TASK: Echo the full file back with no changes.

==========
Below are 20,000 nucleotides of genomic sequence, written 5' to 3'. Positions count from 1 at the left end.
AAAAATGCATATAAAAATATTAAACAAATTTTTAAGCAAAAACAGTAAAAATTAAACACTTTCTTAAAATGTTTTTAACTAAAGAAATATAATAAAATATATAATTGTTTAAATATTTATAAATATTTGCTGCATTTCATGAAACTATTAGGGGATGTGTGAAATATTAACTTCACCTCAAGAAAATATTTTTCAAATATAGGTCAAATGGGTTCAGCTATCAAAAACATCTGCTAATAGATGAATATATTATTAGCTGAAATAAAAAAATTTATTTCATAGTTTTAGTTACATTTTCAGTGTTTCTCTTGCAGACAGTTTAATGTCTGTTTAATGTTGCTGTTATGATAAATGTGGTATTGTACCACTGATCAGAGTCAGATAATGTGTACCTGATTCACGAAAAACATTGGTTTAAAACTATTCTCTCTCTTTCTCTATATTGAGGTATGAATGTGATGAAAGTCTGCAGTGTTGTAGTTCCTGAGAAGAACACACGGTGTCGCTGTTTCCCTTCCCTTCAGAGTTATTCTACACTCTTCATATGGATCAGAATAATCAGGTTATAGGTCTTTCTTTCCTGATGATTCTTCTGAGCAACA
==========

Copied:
Below are 20,000 nucleotides of genomic sequence, written 5' to 3'. Positions count from 1 at the left end.
AAAAATGCATATAAAAATATTAAACAAATTTTTAAGCAAAAACAGTAAAAATTAAACACTTTCTTAAAATGTTTTTAACTAAAGAAATATAATAAAATATATAATTGTTTAAATATTTATAAATATTTGCTGCATTTCATGAAACTATTAGGGGATGTGTGAAATATTAACTTCACCTCAAGAAAATATTTTTCAAATATAGGTCAAATGGGTTCAGCTATCAAAAACATCTGCTAATAGATGAATATATTATTAGCTGAAATAAAAAAATTTATTTCATAGTTTTAGTTACATTTTCAGTGTTTCTCTTGCAGACAGTTTAATGTCTGTTTAATGTTGCTGTTATGATAAATGTGGTATTGTACCACTGATCAGAGTCAGATAATGTGTACCTGATTCACGAAAAACATTGGTTTAAAACTATTCTCTCTCTTTCTCTATATTGAGGTATGAATGTGATGAAAGTCTGCAGTGTTGTAGTTCCTGAGAAGAACACACGGTGTCGCTGTTTCCCTTCCCTTCAGAGTTATTCTACACTCTTCATATGGATCAGAATAATCAGGTTATAGGTCTTTCTTTCCTGATGATTCTTCTGAGCAACA